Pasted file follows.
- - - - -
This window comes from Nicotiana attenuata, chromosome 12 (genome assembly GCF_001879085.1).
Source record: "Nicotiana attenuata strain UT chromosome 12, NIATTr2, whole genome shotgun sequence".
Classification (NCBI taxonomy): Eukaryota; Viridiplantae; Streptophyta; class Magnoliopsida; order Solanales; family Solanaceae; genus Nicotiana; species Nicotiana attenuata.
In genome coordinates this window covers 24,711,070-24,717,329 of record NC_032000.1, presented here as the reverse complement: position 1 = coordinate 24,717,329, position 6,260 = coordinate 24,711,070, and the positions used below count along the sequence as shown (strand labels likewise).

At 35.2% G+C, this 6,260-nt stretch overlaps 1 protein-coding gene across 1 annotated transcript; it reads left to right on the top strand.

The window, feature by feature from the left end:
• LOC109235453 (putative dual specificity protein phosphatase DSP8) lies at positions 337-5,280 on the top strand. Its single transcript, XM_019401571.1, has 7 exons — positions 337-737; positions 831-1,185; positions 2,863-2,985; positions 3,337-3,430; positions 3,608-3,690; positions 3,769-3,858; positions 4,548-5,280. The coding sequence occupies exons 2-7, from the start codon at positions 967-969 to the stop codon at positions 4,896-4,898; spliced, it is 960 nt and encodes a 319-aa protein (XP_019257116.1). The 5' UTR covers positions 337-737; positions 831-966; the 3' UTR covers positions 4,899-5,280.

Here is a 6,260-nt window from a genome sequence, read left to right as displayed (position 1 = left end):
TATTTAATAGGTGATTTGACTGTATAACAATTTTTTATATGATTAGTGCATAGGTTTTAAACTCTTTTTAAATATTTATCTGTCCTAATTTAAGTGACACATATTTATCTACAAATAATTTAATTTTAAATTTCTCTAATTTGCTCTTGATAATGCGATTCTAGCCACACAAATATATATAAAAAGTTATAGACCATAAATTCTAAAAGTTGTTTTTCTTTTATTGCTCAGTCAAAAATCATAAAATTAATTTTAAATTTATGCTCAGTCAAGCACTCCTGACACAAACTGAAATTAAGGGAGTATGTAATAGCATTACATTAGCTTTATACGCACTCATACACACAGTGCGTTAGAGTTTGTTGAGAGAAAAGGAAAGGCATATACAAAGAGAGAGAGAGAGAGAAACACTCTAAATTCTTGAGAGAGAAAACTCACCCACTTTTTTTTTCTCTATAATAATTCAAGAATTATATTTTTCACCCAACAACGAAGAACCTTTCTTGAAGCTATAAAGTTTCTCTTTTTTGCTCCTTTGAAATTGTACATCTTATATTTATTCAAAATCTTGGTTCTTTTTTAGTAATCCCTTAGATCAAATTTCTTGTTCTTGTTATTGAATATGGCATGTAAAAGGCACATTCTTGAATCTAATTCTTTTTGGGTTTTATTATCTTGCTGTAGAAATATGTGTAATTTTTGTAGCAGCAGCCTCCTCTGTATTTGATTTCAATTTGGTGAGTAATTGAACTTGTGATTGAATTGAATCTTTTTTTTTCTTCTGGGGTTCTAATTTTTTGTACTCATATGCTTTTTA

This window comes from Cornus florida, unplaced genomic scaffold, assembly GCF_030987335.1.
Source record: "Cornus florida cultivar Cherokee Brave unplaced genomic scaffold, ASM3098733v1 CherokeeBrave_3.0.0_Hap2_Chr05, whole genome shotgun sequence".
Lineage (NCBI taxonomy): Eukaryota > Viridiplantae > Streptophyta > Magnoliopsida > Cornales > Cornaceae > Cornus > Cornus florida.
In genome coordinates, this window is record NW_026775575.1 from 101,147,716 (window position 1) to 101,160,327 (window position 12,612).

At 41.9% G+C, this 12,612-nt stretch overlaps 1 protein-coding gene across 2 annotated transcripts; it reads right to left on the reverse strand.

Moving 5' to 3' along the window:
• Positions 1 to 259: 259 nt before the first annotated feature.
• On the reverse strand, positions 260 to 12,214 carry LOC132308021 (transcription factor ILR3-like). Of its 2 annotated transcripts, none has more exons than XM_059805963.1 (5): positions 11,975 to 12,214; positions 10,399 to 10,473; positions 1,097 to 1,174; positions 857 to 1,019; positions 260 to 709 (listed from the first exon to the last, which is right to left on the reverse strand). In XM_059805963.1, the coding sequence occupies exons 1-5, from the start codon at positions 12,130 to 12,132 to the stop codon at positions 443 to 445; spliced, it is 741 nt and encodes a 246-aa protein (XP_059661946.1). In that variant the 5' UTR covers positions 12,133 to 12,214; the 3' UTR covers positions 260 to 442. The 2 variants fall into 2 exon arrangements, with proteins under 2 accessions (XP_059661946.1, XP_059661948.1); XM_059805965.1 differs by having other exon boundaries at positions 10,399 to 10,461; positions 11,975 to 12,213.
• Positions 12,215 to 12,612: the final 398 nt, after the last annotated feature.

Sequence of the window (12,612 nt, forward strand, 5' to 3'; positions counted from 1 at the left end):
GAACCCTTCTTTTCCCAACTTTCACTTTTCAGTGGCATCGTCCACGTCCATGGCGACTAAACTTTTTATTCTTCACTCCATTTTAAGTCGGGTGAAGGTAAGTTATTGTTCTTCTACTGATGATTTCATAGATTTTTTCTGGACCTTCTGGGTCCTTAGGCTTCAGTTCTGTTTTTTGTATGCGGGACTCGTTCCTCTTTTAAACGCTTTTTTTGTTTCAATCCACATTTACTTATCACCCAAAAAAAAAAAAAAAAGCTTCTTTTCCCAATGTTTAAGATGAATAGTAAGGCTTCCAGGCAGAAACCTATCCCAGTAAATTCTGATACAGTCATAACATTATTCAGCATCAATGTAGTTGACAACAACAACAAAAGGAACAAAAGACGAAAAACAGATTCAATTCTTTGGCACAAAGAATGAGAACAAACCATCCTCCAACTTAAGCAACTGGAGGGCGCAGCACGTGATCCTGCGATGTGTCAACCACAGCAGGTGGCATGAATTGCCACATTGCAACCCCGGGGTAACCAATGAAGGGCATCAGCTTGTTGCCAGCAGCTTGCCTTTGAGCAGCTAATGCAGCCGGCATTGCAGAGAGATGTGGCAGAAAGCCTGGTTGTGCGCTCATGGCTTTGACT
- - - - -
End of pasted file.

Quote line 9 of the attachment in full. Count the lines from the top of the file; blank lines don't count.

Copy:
TATTTAATAGGTGATTTGACTGTATAACAATTTTTTATATGATTAGTGCATAGGTTTTAAACTCTTTTTAAATATTTATCTGTCCTAATTTAAGTGACACATATTTATCTACAAATAATTTAATTTTAAATTTCTCTAATTTGCTCTTGATAATGCGATTCTAGCCACACAAATATATATAAAAAGTTATAGACCATAAATTCTAAAAGTTGTTTTTCTTTTATTGCTCAGTCAAAAATCATAAAATTAATTTTAAATTTATGCTCAGTCAAGCACTCCTGACACAAACTGAAATTAAGGGAGTATGTAATAGCATTACATTAGCTTTATACGCACTCATACACACAGTGCGTTAGAGTTTGTTGAGAGAAAAGGAAAGGCATATACAAAGAGAGAGAGAGAGAGAAACACTCTAAATTCTTGAGAGAGAAAACTCACCCACTTTTTTTTTCTCTATAATAATTCAAGAATTATATTTTTCACCCAACAACGAAGAACCTTTCTTGAAGCTATAAAGTTTCTCTTTTTTGCTCCTTTGAAATTGTACATCTTATATTTATTCAAAATCTTGGTTCTTTTTTAGTAATCCCTTAGATCAAATTTCTTGTTCTTGTTATTGAATATGGCATGTAAAAGGCACATTCTTGAATCTAATTCTTTTTGGGTTTTATTATCTTGCTGTAGAAATATGTGTAATTTTTGTAGCAGCAGCCTCCTCTGTATTTGATTTCAATTTGGTGAGTAATTGAACTTGTGATTGAATTGAATCTTTTTTTTTCTTCTGGGGTTCTAATTTTTTGTACTCATATGCTTTTTA